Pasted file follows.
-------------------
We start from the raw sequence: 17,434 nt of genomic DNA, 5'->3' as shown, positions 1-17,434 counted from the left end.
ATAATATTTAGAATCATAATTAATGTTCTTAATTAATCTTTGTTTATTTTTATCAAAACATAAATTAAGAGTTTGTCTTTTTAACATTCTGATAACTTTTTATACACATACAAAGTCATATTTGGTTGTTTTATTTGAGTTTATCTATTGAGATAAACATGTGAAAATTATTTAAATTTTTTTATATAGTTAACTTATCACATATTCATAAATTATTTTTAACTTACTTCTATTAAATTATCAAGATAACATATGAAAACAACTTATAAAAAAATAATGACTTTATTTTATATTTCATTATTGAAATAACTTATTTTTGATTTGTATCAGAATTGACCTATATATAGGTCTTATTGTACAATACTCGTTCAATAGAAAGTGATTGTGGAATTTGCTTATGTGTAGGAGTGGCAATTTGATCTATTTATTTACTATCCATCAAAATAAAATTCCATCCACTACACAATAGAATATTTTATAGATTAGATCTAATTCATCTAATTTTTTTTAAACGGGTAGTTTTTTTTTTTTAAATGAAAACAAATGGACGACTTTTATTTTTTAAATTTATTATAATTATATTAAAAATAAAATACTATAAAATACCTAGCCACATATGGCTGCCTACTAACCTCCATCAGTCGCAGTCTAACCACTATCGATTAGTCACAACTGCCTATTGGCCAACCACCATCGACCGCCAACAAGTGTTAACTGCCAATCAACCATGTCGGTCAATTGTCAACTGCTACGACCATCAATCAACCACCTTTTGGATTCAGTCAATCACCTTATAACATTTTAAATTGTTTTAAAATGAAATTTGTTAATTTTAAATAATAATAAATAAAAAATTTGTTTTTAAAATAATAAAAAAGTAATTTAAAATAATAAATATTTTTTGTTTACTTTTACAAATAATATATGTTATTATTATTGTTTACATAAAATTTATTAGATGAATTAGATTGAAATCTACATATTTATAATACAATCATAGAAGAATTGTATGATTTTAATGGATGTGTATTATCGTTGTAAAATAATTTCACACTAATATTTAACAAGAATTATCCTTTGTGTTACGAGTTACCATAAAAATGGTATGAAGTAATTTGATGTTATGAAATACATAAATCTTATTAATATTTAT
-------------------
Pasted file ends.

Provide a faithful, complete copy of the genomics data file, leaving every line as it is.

We start from the raw sequence: 17,434 nt of genomic DNA, 5'->3' as shown, positions 1-17,434 counted from the left end.
ATAATATTTAGAATCATAATTAATGTTCTTAATTAATCTTTGTTTATTTTTATCAAAACATAAATTAAGAGTTTGTCTTTTTAACATTCTGATAACTTTTTATACACATACAAAGTCATATTTGGTTGTTTTATTTGAGTTTATCTATTGAGATAAACATGTGAAAATTATTTAAATTTTTTTATATAGTTAACTTATCACATATTCATAAATTATTTTTAACTTACTTCTATTAAATTATCAAGATAACATATGAAAACAACTTATAAAAAAATAATGACTTTATTTTATATTTCATTATTGAAATAACTTATTTTTGATTTGTATCAGAATTGACCTATATATAGGTCTTATTGTACAATACTCGTTCAATAGAAAGTGATTGTGGAATTTGCTTATGTGTAGGAGTGGCAATTTGATCTATTTATTTACTATCCATCAAAATAAAATTCCATCCACTACACAATAGAATATTTTATAGATTAGATCTAATTCATCTAATTTTTTTTAAACGGGTAGTTTTTTTTTTTTAAATGAAAACAAATGGACGACTTTTATTTTTTAAATTTATTATAATTATATTAAAAATAAAATACTATAAAATACCTAGCCACATATGGCTGCCTACTAACCTCCATCAGTCGCAGTCTAACCACTATCGATTAGTCACAACTGCCTATTGGCCAACCACCATCGACCGCCAACAAGTGTTAACTGCCAATCAACCATGTCGGTCAATTGTCAACTGCTACGACCATCAATCAACCACCTTTTGGATTCAGTCAATCACCTTATAACATTTTAAATTGTTTTAAAATGAAATTTGTTAATTTTAAATAATAATAAATAAAAAATTTGTTTTTAAAATAATAAAAAAGTAATTTAAAATAATAAATATTTTTTGTTTACTTTTACAAATAATATATGTTATTATTATTGTTTACATAAAATTTATTAGATGAATTAGATTGAAATCTACATATTTATAATACAATCATAGAAGAATTGTATGATTTTAATGGATGTGTATTATCGTTGTAAAATAATTTCACACTAATATTTAACAAGAATTATCCTTTGTGTTACGAGTTACCATAAAAATGGTATGAAGTAATTTGATGTTATGAAATACATAAATCTTATTAATATTTAT